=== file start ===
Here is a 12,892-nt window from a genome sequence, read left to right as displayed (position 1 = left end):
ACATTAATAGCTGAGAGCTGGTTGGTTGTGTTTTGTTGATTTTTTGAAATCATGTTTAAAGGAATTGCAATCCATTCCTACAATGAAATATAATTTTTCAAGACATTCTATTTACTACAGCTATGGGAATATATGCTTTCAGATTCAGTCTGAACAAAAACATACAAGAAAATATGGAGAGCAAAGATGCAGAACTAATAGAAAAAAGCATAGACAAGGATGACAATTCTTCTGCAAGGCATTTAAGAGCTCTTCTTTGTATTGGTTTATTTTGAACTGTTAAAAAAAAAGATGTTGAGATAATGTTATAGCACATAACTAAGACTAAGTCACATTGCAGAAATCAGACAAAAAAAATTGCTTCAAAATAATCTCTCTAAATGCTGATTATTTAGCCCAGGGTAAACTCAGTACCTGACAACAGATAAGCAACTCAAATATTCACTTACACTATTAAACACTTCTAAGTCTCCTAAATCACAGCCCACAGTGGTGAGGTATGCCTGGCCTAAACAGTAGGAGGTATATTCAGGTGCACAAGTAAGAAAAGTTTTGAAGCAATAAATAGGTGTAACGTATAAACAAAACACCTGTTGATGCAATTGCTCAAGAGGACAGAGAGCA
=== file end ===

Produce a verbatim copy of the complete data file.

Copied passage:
Here is a 12,892-nt window from a genome sequence, read left to right as displayed (position 1 = left end):
ACATTAATAGCTGAGAGCTGGTTGGTTGTGTTTTGTTGATTTTTTGAAATCATGTTTAAAGGAATTGCAATCCATTCCTACAATGAAATATAATTTTTCAAGACATTCTATTTACTACAGCTATGGGAATATATGCTTTCAGATTCAGTCTGAACAAAAACATACAAGAAAATATGGAGAGCAAAGATGCAGAACTAATAGAAAAAAGCATAGACAAGGATGACAATTCTTCTGCAAGGCATTTAAGAGCTCTTCTTTGTATTGGTTTATTTTGAACTGTTAAAAAAAAAGATGTTGAGATAATGTTATAGCACATAACTAAGACTAAGTCACATTGCAGAAATCAGACAAAAAAAATTGCTTCAAAATAATCTCTCTAAATGCTGATTATTTAGCCCAGGGTAAACTCAGTACCTGACAACAGATAAGCAACTCAAATATTCACTTACACTATTAAACACTTCTAAGTCTCCTAAATCACAGCCCACAGTGGTGAGGTATGCCTGGCCTAAACAGTAGGAGGTATATTCAGGTGCACAAGTAAGAAAAGTTTTGAAGCAATAAATAGGTGTAACGTATAAACAAAACACCTGTTGATGCAATTGCTCAAGAGGACAGAGAGCA